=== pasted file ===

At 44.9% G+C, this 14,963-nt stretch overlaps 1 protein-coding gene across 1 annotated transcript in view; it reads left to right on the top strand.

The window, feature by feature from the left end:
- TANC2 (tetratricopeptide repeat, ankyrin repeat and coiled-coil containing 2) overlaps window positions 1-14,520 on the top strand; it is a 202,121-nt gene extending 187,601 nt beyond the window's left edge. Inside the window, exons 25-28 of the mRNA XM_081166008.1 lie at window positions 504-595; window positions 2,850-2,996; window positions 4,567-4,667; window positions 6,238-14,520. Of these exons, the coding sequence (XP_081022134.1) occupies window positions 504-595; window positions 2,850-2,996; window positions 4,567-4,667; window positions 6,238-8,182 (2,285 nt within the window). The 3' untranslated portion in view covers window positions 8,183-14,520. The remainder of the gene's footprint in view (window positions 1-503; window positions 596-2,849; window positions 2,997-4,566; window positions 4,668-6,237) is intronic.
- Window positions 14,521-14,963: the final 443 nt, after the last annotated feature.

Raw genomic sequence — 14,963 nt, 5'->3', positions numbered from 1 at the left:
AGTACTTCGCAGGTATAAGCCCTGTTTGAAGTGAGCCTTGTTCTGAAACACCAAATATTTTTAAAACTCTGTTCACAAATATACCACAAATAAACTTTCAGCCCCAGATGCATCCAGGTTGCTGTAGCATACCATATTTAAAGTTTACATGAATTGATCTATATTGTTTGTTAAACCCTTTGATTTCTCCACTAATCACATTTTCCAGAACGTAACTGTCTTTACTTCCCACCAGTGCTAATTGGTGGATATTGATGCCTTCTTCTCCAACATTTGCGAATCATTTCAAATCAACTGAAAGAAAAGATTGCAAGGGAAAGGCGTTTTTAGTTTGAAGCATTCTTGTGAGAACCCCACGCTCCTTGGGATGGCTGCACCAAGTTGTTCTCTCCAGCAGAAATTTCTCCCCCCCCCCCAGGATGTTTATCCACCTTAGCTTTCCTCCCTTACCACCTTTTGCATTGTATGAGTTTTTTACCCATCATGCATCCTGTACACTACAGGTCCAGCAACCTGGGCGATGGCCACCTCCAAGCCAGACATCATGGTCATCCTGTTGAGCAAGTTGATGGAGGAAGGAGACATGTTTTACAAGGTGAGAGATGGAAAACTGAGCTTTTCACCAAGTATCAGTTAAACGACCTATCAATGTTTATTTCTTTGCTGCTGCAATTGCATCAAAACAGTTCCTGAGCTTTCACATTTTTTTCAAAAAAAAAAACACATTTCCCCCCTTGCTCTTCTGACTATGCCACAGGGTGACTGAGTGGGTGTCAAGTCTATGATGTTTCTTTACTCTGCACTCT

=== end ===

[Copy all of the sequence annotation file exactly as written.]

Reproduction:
At 44.9% G+C, this 14,963-nt stretch overlaps 1 protein-coding gene across 1 annotated transcript in view; it reads left to right on the top strand.

The window, feature by feature from the left end:
- TANC2 (tetratricopeptide repeat, ankyrin repeat and coiled-coil containing 2) overlaps window positions 1-14,520 on the top strand; it is a 202,121-nt gene extending 187,601 nt beyond the window's left edge. Inside the window, exons 25-28 of the mRNA XM_081166008.1 lie at window positions 504-595; window positions 2,850-2,996; window positions 4,567-4,667; window positions 6,238-14,520. Of these exons, the coding sequence (XP_081022134.1) occupies window positions 504-595; window positions 2,850-2,996; window positions 4,567-4,667; window positions 6,238-8,182 (2,285 nt within the window). The 3' untranslated portion in view covers window positions 8,183-14,520. The remainder of the gene's footprint in view (window positions 1-503; window positions 596-2,849; window positions 2,997-4,566; window positions 4,668-6,237) is intronic.
- Window positions 14,521-14,963: the final 443 nt, after the last annotated feature.

Raw genomic sequence — 14,963 nt, 5'->3', positions numbered from 1 at the left:
AGTACTTCGCAGGTATAAGCCCTGTTTGAAGTGAGCCTTGTTCTGAAACACCAAATATTTTTAAAACTCTGTTCACAAATATACCACAAATAAACTTTCAGCCCCAGATGCATCCAGGTTGCTGTAGCATACCATATTTAAAGTTTACATGAATTGATCTATATTGTTTGTTAAACCCTTTGATTTCTCCACTAATCACATTTTCCAGAACGTAACTGTCTTTACTTCCCACCAGTGCTAATTGGTGGATATTGATGCCTTCTTCTCCAACATTTGCGAATCATTTCAAATCAACTGAAAGAAAAGATTGCAAGGGAAAGGCGTTTTTAGTTTGAAGCATTCTTGTGAGAACCCCACGCTCCTTGGGATGGCTGCACCAAGTTGTTCTCTCCAGCAGAAATTTCTCCCCCCCCCCCAGGATGTTTATCCACCTTAGCTTTCCTCCCTTACCACCTTTTGCATTGTATGAGTTTTTTACCCATCATGCATCCTGTACACTACAGGTCCAGCAACCTGGGCGATGGCCACCTCCAAGCCAGACATCATGGTCATCCTGTTGAGCAAGTTGATGGAGGAAGGAGACATGTTTTACAAGGTGAGAGATGGAAAACTGAGCTTTTCACCAAGTATCAGTTAAACGACCTATCAATGTTTATTTCTTTGCTGCTGCAATTGCATCAAAACAGTTCCTGAGCTTTCACATTTTTTTCAAAAAAAAAAACACATTTCCCCCCTTGCTCTTCTGACTATGCCACAGGGTGACTGAGTGGGTGTCAAGTCTATGATGTTTCTTTACTCTGCACTCT